It’s actually tomorrow, but tomorrow is supposed to be crazy since I have taken up this other little part-time gig, plus the kid, plus Christmas party, plus my regular job… But I wanted to stop and talk about my boobs for a little bit.
Tomorrow is the one-year anniversary of my breast-reduction surgery. A year ago on this day, the day before my surgery, I looked completely different. Well, maybe not completely. But different enough. I took a picture of myself that night a year ago, just in my bra, so that I can look back on it and see the difference. I will spare you—and me—the embarrassment of posting that picture right here, but I still do look at it from time to time. I mean, I am still chubby and thanks to my smaller boobs now my stomach looks bigger… But still, I feel so much… lighter. More free. Even after a year, I am grateful every morning when I put my clothes on. I don’t have to hide my boobs, or figure out ways to make them look smaller, or make sure that I am not showing too much cleavage, or that my bra straps don’t leave my shoulders painful and bruised. Ugh, just… Such a huge difference in my life, it’s hard to even put into words.
And what is weird is that in a strange, unexpected twist, my boobs that I have tried for so long not to let define me, in a way launched my writing career. Writing about them got me on The Huffington Post, and the confidence from that got me to submit to and get published by other publications. Before I wrote the essay about my surgery, I did hesitate about putting it out there. I mean, it is a deeply personal, intimate subject. But the universe returned so much goodness to me thanks to that article — not just in the form of publishing success, but in the form of other women who wrote to me in private, admitting that they, too, struggle with their breast size, or are thinking about surgery. I hope many of them have gone ahead with surgery in this past year and I hope they feel as amazing as I do.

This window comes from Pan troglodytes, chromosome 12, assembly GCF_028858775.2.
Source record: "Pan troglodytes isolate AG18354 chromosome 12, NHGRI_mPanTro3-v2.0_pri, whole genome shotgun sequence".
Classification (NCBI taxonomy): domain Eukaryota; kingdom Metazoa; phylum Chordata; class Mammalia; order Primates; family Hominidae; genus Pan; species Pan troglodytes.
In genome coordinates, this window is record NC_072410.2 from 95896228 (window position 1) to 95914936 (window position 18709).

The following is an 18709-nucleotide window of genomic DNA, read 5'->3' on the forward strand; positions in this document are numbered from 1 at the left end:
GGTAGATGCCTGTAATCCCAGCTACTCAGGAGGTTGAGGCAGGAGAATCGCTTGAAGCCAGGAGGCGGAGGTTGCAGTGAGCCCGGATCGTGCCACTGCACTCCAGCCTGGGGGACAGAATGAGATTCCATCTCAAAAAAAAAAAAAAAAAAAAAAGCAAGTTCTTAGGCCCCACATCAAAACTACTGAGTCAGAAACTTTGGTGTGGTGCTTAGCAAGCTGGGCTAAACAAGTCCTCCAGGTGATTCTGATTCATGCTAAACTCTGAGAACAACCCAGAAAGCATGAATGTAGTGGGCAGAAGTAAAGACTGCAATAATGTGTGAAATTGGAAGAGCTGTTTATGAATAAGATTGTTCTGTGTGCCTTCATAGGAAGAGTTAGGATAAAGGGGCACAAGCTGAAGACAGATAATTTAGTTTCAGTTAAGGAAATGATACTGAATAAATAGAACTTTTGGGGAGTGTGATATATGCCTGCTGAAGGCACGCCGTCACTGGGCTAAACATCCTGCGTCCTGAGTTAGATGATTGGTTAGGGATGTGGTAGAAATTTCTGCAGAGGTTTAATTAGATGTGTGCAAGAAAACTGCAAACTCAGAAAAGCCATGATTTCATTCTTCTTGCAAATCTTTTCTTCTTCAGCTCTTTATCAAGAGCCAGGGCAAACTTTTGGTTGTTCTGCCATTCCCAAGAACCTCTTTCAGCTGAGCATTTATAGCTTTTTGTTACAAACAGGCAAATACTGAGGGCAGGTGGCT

It was such a lightbulb moment to realize that just because nature made me certain way, I don’t have to stay that way. I can change things. I can cut off or erase any part of me that I don’t like or that makes me uncomfortable. And why not? Would it have been heroic or honorable in some way to carry around this weight for the rest of my life? For what? For whom? Why? No need to suffer—whether the weight is physical or emotional—chop it off.
Anyway, I just wanted to acknowledge the day and the date and the occasion. My essay is still up on Full Grown People where it originally appeared. It’s still one of my favorites.